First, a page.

Using Turnitin and WriteCycle to support student writing and feedback

Sharon Flynn

National University of Ireland Galway (NUI Galway)

This paper reports on 4 years experience of using Turnitin at an Irish University. Turnitin is recognised as a useful tool to support the detection and prevention of plagiarism in student writing. Used alongside a supportive policy on academic integrity, it has been very successful in raising awareness of academic integrity with students and with academic staff. For the last two academic years, Turnitin and its related tools have been integrated with the institutional VLE. Since the VLE is also integrated with the university’s student record system, this removed a lot of the administrative burden for those academic staff who wanted to use Turnitin for large classes.
In the academic year 2008-09, we worked closely with a number of pilot groups, involving class sizes of up to 650, using Turnitin to support student writing and formative feedback. Each group used Turnitin in slightly different ways, in an attempt to emulate, as much as possible, the existing practice with respect to continuous assessment in each discipline. At the end of the year, we interviewed the academic staff involved and identified a number of findings. These findings were then used to support the development of guidelines and good practice.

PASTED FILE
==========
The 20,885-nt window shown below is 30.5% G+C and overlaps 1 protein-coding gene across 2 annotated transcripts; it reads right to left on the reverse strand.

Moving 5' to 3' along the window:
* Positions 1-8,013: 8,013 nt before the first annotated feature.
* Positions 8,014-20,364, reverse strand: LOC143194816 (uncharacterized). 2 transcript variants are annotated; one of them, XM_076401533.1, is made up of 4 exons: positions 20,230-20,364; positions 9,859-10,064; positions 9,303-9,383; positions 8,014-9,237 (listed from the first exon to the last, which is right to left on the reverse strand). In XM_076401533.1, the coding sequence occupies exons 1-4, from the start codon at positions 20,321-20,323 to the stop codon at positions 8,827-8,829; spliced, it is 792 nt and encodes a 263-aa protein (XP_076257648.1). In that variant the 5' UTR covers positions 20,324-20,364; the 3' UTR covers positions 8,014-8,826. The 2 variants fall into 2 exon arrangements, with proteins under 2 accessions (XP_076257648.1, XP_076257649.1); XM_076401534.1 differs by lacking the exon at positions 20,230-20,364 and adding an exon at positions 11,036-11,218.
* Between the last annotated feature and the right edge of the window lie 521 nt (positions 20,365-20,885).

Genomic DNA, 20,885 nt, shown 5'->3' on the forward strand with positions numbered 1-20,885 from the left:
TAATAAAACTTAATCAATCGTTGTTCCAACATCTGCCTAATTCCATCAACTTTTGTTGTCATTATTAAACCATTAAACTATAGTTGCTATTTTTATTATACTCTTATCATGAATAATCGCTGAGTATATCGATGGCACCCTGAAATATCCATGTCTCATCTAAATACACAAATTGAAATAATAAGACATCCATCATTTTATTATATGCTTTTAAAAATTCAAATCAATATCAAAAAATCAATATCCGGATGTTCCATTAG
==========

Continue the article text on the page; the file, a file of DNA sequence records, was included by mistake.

In the current academic year, we have extended the pilot study, including one first year group of more than 900 students. We intend to repeat the interviews at the end of the teaching session, and also to elicit feedback from the students involved. Anecdotal evidence suggests that students appreciate the use of Turnitin; motivation for the very large (900+) first year group to use Turnitin is based on demand by students.
In tandem with the study involving Turnitin, one discipline within the University has started to use GradeMark, a tool for online grading and feedback used in conjunction with Turnitin. The main motivation is to achieve a paperless system for continuous assessment. Results from this study are immature, but potentially of interest. One major issue has been identified, but we hope that it will be addressed in future versions of GradeMark.

This paper will address the findings from the 2-year study and will consider the implications for staff development. The identification of good practice and the situation of the Turnitin and GradeMark tools within an overall strategy for teaching, learning and assessment will also form part of the conclusions.

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